(Bloomberg) -- The U.S. labor market moderated somewhat in November, a development economists have been preparing for -- though maybe not this soon.

While job gains of 155,000 missed all forecasts, and the prior month’s reading was revised down, the figures are still consistent with solid economic growth. At the same time, wages which rose less than expected on a monthly basis, aren’t yet running away to a level that would encourage the Federal Reserve to raise interest rates at a more aggressive pace.

The key question is whether the labor market is merely settling back after robust gains or is about to deteriorate further. A separate report Friday showed consumer sentiment about the future was the weakest this year, as opinions turned negative on the unemployment rate for the first time since mid-2017. The jobless rate in November held at the lowest since 1969.

Some cooling was expected eventually, as other indicators point to a softer economy in 2019, after $1.5 trillion in tax cuts and a government-spending boost juiced the data earlier this year. For now, the jobs report showed that the labor market is so far holding up amid the dissipation of tailwinds and emergence of headwinds including President Donald Trump’s trade war with China.

“It’s still pretty broad-based strong hiring,” Julia Coronado, founder and president of MacroPolicy Perspectives LLC, said in a Bloomberg Television interview. Still, the wage figure “kind of confirms what we’re hearing from the Fed, that the inflationary pressures that they had maybe expected to be building at this point in the cycle aren’t that strong, and so that sort of supports the case for stretching out rate hikes in 2019,” Coronado said.

U.S. stocks resumed their decline Friday, while Treasuries fluctuated, as the Trump administration pressed its trade war with China and the jobs data added to concern that growth has peaked.

“It’s not like 155,000 is a terrible number, but it’s below what people were looking for,” said Michael Feroli, chief U.S. economist at JPMorgan Chase & Co. After an unusually strong two quarters for the economy, “we’re looking for growth to step down this quarter and you should probably also expect to see the labor market cool off some. It’s consistent with the economy coming off what people call a sugar rush.”

For the Fed’s interest-rate hikes, “December is pretty close to a done deal,” Feroli said. “For next year, it depends what the data looks like the next couple of months. It doesn’t feel like things are softening in an alarming way. If it’s really soft, they’ll take a break.”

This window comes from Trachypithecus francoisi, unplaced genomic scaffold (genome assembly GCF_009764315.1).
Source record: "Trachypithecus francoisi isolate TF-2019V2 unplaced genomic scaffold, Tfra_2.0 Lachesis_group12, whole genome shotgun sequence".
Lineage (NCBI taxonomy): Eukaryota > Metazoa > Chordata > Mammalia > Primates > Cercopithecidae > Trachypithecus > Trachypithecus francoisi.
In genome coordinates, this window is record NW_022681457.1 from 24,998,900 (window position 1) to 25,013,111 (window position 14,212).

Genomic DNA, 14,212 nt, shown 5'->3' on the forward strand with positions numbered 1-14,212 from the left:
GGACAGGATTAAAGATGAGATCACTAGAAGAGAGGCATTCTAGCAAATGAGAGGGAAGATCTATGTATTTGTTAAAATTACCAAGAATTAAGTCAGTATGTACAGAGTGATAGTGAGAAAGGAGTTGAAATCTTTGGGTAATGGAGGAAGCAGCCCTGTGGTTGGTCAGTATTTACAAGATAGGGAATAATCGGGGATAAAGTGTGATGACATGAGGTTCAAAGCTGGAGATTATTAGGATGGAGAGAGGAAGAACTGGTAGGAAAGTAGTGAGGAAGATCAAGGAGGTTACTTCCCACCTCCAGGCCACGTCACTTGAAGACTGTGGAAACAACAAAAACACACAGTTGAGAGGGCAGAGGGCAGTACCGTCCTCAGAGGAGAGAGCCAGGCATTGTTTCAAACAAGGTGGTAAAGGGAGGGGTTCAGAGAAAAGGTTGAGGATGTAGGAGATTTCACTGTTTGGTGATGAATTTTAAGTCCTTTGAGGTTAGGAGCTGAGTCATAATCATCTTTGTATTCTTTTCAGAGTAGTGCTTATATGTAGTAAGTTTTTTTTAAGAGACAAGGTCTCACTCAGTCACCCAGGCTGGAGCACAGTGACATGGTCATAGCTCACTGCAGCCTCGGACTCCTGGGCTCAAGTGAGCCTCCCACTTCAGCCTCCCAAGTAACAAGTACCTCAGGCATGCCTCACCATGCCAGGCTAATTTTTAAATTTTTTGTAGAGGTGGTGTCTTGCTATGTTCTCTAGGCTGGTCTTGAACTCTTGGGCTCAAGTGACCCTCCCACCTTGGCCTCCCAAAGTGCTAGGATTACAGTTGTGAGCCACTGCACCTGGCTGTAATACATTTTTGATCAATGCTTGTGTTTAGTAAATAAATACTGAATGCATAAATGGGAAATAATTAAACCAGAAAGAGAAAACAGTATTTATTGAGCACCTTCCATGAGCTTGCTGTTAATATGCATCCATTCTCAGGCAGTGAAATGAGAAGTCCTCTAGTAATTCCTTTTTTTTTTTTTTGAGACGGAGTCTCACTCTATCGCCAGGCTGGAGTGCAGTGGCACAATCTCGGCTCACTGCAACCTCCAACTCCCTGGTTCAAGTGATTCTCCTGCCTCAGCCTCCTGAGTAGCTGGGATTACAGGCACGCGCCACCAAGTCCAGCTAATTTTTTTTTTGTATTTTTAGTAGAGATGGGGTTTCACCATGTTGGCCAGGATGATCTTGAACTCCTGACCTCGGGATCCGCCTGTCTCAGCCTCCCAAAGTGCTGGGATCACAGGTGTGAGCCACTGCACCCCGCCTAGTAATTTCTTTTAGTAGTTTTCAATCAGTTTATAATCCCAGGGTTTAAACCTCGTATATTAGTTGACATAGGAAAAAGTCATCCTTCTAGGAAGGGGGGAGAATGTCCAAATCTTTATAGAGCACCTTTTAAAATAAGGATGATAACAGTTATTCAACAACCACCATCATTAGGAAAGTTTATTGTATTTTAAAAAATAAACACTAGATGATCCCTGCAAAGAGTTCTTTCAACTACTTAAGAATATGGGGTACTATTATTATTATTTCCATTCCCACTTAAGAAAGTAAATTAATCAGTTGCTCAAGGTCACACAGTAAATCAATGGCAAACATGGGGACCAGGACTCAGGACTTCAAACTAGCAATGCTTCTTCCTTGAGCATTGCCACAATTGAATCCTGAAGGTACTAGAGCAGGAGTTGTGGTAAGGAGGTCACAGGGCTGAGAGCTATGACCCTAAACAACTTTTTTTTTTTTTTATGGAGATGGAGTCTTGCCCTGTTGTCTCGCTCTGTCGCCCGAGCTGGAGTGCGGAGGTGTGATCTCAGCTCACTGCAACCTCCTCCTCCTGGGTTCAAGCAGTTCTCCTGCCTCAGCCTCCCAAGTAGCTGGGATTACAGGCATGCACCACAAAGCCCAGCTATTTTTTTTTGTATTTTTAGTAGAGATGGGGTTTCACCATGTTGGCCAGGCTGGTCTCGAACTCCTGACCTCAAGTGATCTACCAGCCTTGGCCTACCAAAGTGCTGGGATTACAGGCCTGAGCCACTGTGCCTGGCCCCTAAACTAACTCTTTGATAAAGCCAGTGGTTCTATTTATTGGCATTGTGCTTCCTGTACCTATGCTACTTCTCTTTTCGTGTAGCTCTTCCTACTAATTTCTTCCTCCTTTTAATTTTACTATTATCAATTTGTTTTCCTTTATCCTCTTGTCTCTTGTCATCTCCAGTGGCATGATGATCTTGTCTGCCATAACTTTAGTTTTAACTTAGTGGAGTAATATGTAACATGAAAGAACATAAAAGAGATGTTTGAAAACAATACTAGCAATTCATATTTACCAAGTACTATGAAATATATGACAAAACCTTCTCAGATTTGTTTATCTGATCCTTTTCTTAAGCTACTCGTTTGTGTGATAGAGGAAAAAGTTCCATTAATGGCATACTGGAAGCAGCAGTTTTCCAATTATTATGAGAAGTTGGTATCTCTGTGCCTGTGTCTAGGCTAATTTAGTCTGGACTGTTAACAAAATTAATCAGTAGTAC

Fed Chairman Jerome Powell said late Thursday that the U.S. labor market is “very strong” by many measures and that the economy is “performing very well overall.” Companies earlier this year increased investment amid tax cuts and robust consumer demand for goods and services, with average payroll gains this year outpacing those in 2016 and 2017.

Even so, one key risk is the trade war between the U.S. and China, the world’s two largest economies. While the nations agreed last weekend on a 90-day pause for new tariffs, the accumulated levies and developments have created uncertainty for companies and may weigh on the employment outlook.

In November, retailers showed solid demand for workers overall, hiring 18,200 people in the month before Christmas; general-merchandise stores added the most employees while clothing and electronics stores cut workers.

Yet construction jobs rose by 5,000, the weakest since a decline in March, as gains cooled among residential specialty trade contractors. Manufacturing remained strong at an increase of 27,000.

The monthly gain in average hourly earnings for all private workers followed a downwardly revised 0.1 percent increase. The annual increase topped 3 percent for a second month, reflecting how companies are steadily raising pay to attract and retain workers as worker availability tightens. The gains probably still aren’t fast enough, though, to spur concerns of runaway inflation among Fed officials.

“The underlying details show it’s still a very tight labor market,” said Thomas Simons, an economist at Jefferies LLC in New York. “It’s still hard for employers to find the workers they need. We’re still seeing new entrants to the job market.”

--With assistance from Chris Middleton, Sophie Caronello and Shobhana Chandra.

To contact the reporter on this story: Katia Dmitrieva in Washington at edmitrieva1@bloomberg.net

To contact the editors responsible for this story: Scott Lanman at slanman@bloomberg.net, Jeff Kearns

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